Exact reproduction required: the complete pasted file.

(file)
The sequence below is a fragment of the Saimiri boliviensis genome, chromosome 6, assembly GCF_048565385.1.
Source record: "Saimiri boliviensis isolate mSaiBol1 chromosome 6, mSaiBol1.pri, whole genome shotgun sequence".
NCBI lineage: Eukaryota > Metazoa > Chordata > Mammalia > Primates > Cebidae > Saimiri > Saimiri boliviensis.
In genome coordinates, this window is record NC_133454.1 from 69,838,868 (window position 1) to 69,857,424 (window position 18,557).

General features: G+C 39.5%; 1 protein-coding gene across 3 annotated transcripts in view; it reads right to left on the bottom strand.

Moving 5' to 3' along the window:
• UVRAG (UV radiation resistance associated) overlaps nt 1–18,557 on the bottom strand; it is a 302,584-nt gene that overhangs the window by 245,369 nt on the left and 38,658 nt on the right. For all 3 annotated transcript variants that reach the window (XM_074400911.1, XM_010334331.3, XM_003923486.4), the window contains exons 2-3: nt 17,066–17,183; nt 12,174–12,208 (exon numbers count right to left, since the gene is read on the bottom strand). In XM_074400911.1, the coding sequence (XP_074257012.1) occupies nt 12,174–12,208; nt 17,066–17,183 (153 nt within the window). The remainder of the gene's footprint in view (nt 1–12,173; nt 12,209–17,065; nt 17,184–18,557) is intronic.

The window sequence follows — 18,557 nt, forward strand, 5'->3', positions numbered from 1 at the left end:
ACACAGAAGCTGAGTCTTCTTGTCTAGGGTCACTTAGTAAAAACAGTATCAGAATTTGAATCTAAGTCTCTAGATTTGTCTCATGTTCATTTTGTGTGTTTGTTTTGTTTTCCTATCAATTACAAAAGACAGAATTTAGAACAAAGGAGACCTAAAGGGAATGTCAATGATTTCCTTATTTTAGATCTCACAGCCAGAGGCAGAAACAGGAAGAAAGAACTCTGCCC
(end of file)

The sequence below is a fragment of the Saimiri boliviensis genome, chromosome 6, assembly GCF_048565385.1.
Source record: "Saimiri boliviensis isolate mSaiBol1 chromosome 6, mSaiBol1.pri, whole genome shotgun sequence".
NCBI lineage: Eukaryota > Metazoa > Chordata > Mammalia > Primates > Cebidae > Saimiri > Saimiri boliviensis.
In genome coordinates, this window is record NC_133454.1 from 69,838,868 (window position 1) to 69,857,424 (window position 18,557).

General features: G+C 39.5%; 1 protein-coding gene across 3 annotated transcripts in view; it reads right to left on the bottom strand.

Moving 5' to 3' along the window:
• UVRAG (UV radiation resistance associated) overlaps nt 1–18,557 on the bottom strand; it is a 302,584-nt gene that overhangs the window by 245,369 nt on the left and 38,658 nt on the right. For all 3 annotated transcript variants that reach the window (XM_074400911.1, XM_010334331.3, XM_003923486.4), the window contains exons 2-3: nt 17,066–17,183; nt 12,174–12,208 (exon numbers count right to left, since the gene is read on the bottom strand). In XM_074400911.1, the coding sequence (XP_074257012.1) occupies nt 12,174–12,208; nt 17,066–17,183 (153 nt within the window). The remainder of the gene's footprint in view (nt 1–12,173; nt 12,209–17,065; nt 17,184–18,557) is intronic.

The window sequence follows — 18,557 nt, forward strand, 5'->3', positions numbered from 1 at the left end:
ACACAGAAGCTGAGTCTTCTTGTCTAGGGTCACTTAGTAAAAACAGTATCAGAATTTGAATCTAAGTCTCTAGATTTGTCTCATGTTCATTTTGTGTGTTTGTTTTGTTTTCCTATCAATTACAAAAGACAGAATTTAGAACAAAGGAGACCTAAAGGGAATGTCAATGATTTCCTTATTTTAGATCTCACAGCCAGAGGCAGAAACAGGAAGAAAGAACTCTGCCC